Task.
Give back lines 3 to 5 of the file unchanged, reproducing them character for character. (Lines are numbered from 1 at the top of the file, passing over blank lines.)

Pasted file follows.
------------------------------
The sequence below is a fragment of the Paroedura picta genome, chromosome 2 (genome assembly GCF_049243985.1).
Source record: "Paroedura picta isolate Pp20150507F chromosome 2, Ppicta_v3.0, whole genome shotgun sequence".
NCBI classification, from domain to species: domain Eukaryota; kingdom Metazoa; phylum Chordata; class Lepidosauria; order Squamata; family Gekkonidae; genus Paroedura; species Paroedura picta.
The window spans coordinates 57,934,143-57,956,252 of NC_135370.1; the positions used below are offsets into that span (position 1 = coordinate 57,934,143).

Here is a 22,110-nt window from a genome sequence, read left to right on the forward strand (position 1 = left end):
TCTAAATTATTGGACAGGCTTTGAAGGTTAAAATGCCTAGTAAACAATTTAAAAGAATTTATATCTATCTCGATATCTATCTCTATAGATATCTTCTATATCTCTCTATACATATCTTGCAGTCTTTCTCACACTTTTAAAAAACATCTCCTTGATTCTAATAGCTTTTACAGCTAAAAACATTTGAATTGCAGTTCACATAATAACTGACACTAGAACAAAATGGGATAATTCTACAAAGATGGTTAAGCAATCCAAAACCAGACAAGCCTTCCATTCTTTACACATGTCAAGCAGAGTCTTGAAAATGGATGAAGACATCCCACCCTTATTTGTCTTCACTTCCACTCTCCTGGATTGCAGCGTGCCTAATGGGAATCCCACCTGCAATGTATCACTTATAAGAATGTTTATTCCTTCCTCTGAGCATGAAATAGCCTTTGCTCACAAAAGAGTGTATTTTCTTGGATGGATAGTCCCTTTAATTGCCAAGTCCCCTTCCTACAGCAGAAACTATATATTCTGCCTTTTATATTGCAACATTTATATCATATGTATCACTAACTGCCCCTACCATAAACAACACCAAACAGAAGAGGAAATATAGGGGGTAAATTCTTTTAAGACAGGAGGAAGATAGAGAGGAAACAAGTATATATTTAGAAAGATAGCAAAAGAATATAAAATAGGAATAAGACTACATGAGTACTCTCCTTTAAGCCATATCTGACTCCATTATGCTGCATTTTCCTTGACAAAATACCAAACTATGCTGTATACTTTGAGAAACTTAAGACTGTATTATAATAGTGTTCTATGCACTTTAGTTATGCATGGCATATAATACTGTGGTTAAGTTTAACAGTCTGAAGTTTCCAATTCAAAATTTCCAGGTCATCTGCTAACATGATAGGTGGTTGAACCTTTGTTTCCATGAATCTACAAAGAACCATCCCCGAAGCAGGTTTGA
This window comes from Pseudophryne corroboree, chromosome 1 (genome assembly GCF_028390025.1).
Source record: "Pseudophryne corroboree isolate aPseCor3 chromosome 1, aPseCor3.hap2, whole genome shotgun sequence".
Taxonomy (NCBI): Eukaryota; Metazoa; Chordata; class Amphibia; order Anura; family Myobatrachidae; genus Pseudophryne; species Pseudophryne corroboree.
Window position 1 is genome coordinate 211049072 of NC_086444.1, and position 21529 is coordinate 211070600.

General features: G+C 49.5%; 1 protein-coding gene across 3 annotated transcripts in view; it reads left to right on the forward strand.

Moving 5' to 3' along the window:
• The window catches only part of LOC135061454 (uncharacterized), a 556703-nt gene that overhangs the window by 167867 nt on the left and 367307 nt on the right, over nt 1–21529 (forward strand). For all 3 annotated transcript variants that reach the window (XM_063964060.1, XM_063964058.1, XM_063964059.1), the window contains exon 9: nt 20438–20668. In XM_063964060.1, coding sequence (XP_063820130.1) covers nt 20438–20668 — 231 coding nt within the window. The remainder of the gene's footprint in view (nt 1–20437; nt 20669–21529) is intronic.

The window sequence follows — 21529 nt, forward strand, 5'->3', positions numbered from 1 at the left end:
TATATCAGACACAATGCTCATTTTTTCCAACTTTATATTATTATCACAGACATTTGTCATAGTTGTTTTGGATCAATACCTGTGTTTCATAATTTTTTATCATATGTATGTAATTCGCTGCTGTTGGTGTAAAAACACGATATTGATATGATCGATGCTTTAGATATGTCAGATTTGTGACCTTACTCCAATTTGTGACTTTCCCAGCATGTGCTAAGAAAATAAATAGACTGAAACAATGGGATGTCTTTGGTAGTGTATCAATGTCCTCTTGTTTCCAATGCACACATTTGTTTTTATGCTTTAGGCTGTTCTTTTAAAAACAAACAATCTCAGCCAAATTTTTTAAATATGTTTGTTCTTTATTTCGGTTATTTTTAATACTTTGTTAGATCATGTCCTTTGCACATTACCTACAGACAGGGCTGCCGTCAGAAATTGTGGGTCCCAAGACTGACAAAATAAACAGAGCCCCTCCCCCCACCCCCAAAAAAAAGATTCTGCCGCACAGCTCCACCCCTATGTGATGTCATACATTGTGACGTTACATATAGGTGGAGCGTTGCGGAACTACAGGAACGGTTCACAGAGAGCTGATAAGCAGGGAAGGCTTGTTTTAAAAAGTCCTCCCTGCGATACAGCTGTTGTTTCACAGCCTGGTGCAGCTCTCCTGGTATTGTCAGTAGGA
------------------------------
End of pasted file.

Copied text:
NCBI classification, from domain to species: domain Eukaryota; kingdom Metazoa; phylum Chordata; class Lepidosauria; order Squamata; family Gekkonidae; genus Paroedura; species Paroedura picta.
The window spans coordinates 57,934,143-57,956,252 of NC_135370.1; the positions used below are offsets into that span (position 1 = coordinate 57,934,143).

Here is a 22,110-nt window from a genome sequence, read left to right on the forward strand (position 1 = left end):